World Library  
Flag as Inappropriate
Email this Article

Yidgha language

Article Id: WHEBN0002350735
Reproduction Date:

Title: Yidgha language  
Author: World Heritage Encyclopedia
Language: English
Subject: Munji language, Khowar, Pakistan, Khyber Pakhtunkhwa, Kayort language
Collection:
Publisher: World Heritage Encyclopedia
Publication
Date:
 

Yidgha language

Yidgha
یدغہ
Native to Chitral District, Khyber Pakhtunkhwa, Pakistan
Native speakers
6,200  (2000)[1]
None
Language codes
ISO 639-3 ydg
Glottolog yidg1240[2]
Linguasphere 58-ABD-bb

The Yidgha language is a Pamir language spoken in the Upper Lutkuh Valley (Tehsil Lotkuh) of Chitral, Khyber Pakhtunkhwa west of Garam Chashma in Pakistan. Yidgha is similar to the Munji language spoken on the Afghan side of the border.

The Garam Chashma area became important during the Soviet invasion of Afghanistan because the Soviets were unable to stop the flow of arms and men back and forth across the Dorah Pass that separates Chitral from Badakshan in Afghanistan. Almost the entire Munji-speaking population of Afghanistan fled across the border to Chitral during the War in Afghanistan.

The Pamir is a high plateau sometimes called "the roof of the world" that joins Pakistan, Afghanistan, Tajikistan, China and Kashmir. Marco Polo is believed to have crossed the Pamir Mountains on his way to China.

The Yidgha language has not been given serious study by linguists, except that it is mentioned by Morgenstierne (1938).

Norwegian linguist Georg Morgenstierne wrote that Chitral is the area of the greatest linguistic diversity in the world.[1] Although Khowar is the predominant language of Chitral, more than ten other languages are spoken here. These include Kalasha-mun, Palula, Dameli, Gawar-Bati, Nuristani, Yidgha, Burushaski, Gujar, Wakhi, Kyrgyz, Persian and Pashto. Since many of these languages have no written form, letters are usually written in Urdu or Persian.

See also

References

  1. ^ Yidgha at Ethnologue (17th ed., 2013)
  2. ^ Nordhoff, Sebastian; Hammarström, Harald; Forkel, Robert; Haspelmath, Martin, eds. (2013). "Yidgha". Glottolog 2.2. Leipzig: Max Planck Institute for Evolutionary Anthropology. 

Further reading

  • Decker, Kendall D. (1992) Languages of Chitral ISBN 969-8023-15-1 http://www.ethnologue.com/show_work.asp?id=32850
  • Morgenstierne, Georg (1926) Report on a Linguistic Mission to Afghanistan. Instituttet for Sammenlignende Kulturforskning, Serie C I-2. Oslo. ISBN 0-923891-09-9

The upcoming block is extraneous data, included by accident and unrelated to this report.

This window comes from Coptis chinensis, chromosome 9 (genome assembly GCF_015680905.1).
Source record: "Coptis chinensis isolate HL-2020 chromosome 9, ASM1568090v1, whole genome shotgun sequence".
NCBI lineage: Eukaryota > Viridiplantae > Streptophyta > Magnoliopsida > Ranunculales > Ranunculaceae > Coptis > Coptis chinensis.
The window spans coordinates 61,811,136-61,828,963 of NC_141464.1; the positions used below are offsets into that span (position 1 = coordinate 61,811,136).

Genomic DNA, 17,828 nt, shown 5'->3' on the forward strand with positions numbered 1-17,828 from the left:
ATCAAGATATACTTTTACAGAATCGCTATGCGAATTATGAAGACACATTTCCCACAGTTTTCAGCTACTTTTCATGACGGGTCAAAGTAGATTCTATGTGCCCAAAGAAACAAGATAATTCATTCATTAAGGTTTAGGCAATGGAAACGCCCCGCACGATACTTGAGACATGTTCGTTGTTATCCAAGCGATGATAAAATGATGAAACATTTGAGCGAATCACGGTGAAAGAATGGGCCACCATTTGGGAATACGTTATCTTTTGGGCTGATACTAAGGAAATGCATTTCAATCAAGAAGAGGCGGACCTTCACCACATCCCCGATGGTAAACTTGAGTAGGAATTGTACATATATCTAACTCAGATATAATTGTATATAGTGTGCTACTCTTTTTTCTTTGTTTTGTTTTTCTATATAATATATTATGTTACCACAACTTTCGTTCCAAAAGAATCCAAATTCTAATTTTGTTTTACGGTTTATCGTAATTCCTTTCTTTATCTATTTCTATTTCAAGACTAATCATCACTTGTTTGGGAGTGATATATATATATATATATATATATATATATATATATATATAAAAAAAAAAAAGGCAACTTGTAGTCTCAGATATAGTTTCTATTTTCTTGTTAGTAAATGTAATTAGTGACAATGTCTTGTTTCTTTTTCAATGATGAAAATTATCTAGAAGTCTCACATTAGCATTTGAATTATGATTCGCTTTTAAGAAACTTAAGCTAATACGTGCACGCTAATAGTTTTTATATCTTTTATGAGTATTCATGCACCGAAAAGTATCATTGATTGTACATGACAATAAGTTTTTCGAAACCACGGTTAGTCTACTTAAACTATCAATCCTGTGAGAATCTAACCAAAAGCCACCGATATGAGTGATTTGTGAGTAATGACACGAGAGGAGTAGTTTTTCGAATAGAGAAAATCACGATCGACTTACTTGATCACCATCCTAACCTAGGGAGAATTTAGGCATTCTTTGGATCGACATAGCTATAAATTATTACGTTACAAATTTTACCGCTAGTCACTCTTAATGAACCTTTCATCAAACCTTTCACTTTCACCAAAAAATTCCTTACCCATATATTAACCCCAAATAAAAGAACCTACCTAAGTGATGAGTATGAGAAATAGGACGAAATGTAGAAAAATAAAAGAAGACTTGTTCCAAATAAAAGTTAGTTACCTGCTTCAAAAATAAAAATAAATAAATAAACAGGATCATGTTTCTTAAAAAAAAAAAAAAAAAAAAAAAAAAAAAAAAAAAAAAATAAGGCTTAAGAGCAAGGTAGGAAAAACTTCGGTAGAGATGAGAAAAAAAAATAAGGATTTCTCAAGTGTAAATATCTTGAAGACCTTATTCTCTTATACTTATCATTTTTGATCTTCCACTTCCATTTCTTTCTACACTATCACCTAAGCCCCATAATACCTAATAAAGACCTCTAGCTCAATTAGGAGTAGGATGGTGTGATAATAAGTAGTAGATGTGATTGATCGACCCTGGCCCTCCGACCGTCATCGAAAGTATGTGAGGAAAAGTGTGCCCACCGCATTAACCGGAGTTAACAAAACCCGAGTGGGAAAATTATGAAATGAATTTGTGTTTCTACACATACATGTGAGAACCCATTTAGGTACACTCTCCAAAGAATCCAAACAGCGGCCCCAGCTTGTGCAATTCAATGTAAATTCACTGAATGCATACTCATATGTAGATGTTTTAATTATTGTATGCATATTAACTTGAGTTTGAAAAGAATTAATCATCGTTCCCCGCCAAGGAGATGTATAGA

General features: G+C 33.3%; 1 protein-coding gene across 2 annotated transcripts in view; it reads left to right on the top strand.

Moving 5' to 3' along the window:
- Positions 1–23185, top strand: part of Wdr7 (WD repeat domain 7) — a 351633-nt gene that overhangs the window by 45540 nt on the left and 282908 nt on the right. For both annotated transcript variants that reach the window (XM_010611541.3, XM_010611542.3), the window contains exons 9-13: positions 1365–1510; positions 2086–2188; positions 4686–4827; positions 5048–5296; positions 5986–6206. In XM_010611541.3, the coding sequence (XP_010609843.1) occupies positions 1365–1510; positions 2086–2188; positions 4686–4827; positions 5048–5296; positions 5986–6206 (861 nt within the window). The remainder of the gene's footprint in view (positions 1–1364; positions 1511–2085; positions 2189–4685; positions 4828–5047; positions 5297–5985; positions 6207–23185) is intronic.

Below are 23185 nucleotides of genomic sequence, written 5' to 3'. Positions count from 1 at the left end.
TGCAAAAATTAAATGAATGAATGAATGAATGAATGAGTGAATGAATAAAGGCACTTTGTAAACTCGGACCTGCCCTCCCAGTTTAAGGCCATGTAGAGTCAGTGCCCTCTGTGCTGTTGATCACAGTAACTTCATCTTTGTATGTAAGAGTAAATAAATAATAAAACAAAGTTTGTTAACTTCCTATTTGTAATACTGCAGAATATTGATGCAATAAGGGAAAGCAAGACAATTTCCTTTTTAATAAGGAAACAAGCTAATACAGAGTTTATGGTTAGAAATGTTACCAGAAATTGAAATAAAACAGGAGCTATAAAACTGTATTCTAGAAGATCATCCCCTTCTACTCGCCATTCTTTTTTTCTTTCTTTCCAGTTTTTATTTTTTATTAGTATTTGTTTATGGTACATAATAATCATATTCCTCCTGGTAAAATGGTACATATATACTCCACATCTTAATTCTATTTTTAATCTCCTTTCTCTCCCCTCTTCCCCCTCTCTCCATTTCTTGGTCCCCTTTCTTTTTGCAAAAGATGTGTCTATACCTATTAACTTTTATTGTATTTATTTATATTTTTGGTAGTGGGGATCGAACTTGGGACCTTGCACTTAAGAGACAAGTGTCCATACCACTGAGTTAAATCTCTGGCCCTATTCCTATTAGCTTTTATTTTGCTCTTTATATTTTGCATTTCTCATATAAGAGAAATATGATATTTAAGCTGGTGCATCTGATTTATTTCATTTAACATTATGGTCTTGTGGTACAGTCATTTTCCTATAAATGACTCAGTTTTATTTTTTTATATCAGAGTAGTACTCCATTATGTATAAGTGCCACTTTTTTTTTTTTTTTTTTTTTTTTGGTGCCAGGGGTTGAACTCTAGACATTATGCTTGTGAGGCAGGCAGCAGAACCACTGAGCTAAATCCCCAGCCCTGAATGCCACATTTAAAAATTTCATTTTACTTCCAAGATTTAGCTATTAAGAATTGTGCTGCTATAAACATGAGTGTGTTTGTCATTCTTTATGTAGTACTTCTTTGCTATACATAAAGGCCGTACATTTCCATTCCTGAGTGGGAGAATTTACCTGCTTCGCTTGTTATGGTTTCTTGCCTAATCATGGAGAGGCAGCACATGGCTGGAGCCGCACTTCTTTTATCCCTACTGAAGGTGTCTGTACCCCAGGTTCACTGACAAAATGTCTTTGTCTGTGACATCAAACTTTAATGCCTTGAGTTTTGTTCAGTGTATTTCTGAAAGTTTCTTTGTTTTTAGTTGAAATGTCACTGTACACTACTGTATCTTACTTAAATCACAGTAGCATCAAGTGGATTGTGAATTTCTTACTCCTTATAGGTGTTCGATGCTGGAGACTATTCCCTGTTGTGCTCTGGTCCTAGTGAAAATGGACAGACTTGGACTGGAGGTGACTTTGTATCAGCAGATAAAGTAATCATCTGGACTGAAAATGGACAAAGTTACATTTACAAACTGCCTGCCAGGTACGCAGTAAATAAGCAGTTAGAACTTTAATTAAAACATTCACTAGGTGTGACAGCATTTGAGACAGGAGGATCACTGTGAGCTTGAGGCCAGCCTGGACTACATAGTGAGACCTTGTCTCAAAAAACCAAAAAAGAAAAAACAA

• Morgenstierne, Georg (1938) Indo-Iranian Frontier Languages II (Yidgha-Munji, Sanglechi-Ishkashmi and Wakhi). Instituttet for Sammenlignende Kulturforskning, Serie B: XXXV. Oslo.
  • Decker, Kendall D. (1992). Languages of Chitral (Sociolinguistic Survey of Northern Pakistan, 5). National Institute of Pakistani Studies, 257 pp. ISBN 969-8023-15-1.


This article was sourced from Creative Commons Attribution-ShareAlike License; additional terms may apply. World Heritage Encyclopedia content is assembled from numerous content providers, Open Access Publishing, and in compliance with The Fair Access to Science and Technology Research Act (FASTR), Wikimedia Foundation, Inc., Public Library of Science, The Encyclopedia of Life, Open Book Publishers (OBP), PubMed, U.S. National Library of Medicine, National Center for Biotechnology Information, U.S. National Library of Medicine, National Institutes of Health (NIH), U.S. Department of Health & Human Services, and USA.gov, which sources content from all federal, state, local, tribal, and territorial government publication portals (.gov, .mil, .edu). Funding for USA.gov and content contributors is made possible from the U.S. Congress, E-Government Act of 2002.
 
Crowd sourced content that is contributed to World Heritage Encyclopedia is peer reviewed and edited by our editorial staff to ensure quality scholarly research articles.
 
By using this site, you agree to the Terms of Use and Privacy Policy. World Heritage Encyclopedia™ is a registered trademark of the World Public Library Association, a non-profit organization.
 



Copyright © World Library Foundation. All rights reserved. eBooks from World eBook Library are sponsored by the World Library Foundation,
a 501c(4) Member's Support Non-Profit Organization, and is NOT affiliated with any governmental agency or department.